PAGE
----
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Environmental fate & pathways

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In view of their chemical structure and inorganic nature, soluble silicates are not expected to be photodegraded. The basic structural unit of soluble silicates is a tetrahedral arrangement of four oxygen atoms surrounding a central silicon atom. Tetrahedra are linked with each other via Si-O-Si bonds resulting in an infinite three-dimensional network where the oxygen atoms at the corners of a given tetrahedron are shared with neighbouring tetrahedra. Not all corners in the tetrahedra are shared; the negative charge of unshared oxygen atoms is balanced by the presence of sodium cations which are randomly spaced in the interstices of the silicate structure.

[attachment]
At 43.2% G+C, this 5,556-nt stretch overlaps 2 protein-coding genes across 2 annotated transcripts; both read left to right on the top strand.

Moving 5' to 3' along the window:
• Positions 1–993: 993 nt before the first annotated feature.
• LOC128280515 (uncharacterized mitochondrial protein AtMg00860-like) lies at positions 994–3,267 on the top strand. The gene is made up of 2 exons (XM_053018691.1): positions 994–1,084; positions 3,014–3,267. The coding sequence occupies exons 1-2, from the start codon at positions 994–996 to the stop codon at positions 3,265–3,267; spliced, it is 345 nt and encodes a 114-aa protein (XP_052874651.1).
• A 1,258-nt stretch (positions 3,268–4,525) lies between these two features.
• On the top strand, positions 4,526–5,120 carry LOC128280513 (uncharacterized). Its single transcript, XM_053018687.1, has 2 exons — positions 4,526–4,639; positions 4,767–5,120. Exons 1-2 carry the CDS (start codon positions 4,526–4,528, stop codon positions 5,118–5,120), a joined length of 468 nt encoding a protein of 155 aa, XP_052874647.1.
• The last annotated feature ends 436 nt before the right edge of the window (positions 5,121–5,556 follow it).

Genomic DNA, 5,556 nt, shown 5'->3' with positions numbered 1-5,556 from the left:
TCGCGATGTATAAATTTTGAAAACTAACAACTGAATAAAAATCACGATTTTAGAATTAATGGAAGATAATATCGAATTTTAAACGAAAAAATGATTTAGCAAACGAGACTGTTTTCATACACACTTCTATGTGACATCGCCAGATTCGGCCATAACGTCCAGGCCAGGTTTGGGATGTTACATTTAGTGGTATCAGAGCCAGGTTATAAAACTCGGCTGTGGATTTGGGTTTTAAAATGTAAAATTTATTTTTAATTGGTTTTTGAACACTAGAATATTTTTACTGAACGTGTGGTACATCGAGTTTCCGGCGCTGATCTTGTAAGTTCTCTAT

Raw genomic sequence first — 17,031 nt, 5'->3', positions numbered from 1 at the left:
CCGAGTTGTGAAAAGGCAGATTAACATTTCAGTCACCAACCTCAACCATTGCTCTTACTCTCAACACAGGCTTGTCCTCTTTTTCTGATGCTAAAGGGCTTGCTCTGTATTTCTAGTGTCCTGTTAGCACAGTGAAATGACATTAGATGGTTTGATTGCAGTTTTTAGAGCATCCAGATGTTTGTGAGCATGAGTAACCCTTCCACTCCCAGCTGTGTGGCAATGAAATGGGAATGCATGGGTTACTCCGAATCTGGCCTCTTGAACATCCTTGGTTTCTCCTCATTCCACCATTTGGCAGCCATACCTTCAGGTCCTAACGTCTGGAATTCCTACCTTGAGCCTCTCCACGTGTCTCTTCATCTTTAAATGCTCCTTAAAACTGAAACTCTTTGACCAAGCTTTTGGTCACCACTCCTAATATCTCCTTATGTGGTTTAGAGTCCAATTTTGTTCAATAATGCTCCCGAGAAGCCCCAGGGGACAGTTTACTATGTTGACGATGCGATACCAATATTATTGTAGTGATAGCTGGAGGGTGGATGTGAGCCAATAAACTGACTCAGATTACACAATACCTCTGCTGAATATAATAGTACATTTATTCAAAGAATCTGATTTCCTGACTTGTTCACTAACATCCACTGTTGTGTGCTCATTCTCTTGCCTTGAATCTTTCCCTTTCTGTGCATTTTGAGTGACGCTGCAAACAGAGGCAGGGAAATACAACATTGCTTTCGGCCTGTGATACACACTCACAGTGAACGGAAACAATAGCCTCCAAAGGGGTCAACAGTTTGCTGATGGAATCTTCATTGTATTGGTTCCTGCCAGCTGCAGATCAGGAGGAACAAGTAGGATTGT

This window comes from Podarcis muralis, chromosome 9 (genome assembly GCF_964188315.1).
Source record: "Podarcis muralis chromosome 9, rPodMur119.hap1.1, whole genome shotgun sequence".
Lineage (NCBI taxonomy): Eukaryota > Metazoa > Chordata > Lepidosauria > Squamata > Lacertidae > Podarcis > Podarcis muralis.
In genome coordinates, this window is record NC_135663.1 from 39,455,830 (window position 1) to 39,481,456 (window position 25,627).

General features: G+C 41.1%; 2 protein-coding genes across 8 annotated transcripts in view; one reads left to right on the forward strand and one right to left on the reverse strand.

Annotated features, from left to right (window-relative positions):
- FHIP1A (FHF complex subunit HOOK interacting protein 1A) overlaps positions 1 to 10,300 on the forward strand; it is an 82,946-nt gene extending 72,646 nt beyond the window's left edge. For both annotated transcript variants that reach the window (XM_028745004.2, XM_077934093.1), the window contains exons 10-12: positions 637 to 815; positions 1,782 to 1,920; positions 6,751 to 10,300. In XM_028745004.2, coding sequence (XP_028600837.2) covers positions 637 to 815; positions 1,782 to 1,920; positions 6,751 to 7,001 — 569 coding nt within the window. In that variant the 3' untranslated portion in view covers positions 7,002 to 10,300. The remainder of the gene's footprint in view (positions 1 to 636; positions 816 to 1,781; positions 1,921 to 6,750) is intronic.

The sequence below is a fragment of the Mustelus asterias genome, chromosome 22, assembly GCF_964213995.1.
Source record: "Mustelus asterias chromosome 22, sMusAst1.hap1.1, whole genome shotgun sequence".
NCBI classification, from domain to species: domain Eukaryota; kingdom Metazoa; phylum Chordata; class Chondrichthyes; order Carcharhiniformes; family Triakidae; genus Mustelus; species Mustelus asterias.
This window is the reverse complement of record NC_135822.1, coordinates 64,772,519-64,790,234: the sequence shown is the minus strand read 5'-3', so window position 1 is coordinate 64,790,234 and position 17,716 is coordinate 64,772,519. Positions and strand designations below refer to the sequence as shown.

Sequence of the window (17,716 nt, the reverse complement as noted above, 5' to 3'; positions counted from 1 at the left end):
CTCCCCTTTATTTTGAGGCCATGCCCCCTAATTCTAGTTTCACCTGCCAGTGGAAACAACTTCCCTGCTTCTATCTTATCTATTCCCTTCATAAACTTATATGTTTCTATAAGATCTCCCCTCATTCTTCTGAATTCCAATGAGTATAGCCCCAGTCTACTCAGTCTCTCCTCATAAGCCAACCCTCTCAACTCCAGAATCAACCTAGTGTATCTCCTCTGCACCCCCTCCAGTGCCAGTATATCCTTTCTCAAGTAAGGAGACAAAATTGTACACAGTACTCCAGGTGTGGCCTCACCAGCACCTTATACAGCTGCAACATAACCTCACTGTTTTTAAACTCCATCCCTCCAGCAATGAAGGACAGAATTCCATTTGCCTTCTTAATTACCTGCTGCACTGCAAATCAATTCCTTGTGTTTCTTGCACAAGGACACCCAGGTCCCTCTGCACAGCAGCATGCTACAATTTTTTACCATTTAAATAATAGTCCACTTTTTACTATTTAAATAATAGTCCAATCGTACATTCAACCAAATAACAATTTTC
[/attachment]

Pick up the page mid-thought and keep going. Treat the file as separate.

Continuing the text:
With respect to hydrolysis stability is to large extent depending on the pH regime. The basic consideration is that silica dissolves according to: SiO2+ H2O = Si(OH)4. At low concentrations most species are present as monomers, at higher concentrations polymerisation will occur. Most soluble silicates are in the form: M2O x mSiO2x nH2O where M = alkali metal, predominantly Na, but also K. The index m (molar ratio) ranges between 0.5 - 4, most commonly m = 3.3. Above pH 10.6 the solutions are chemically stable. The increase of ionic strength accelerates nucleation and deposition and decreases the SiO2solubility. Coating of surfaces by organic matter may hamper dissolution, but at the same time Si(OH)4may form complexes with organic matter, a process which favours dissolution (Falcone 1997).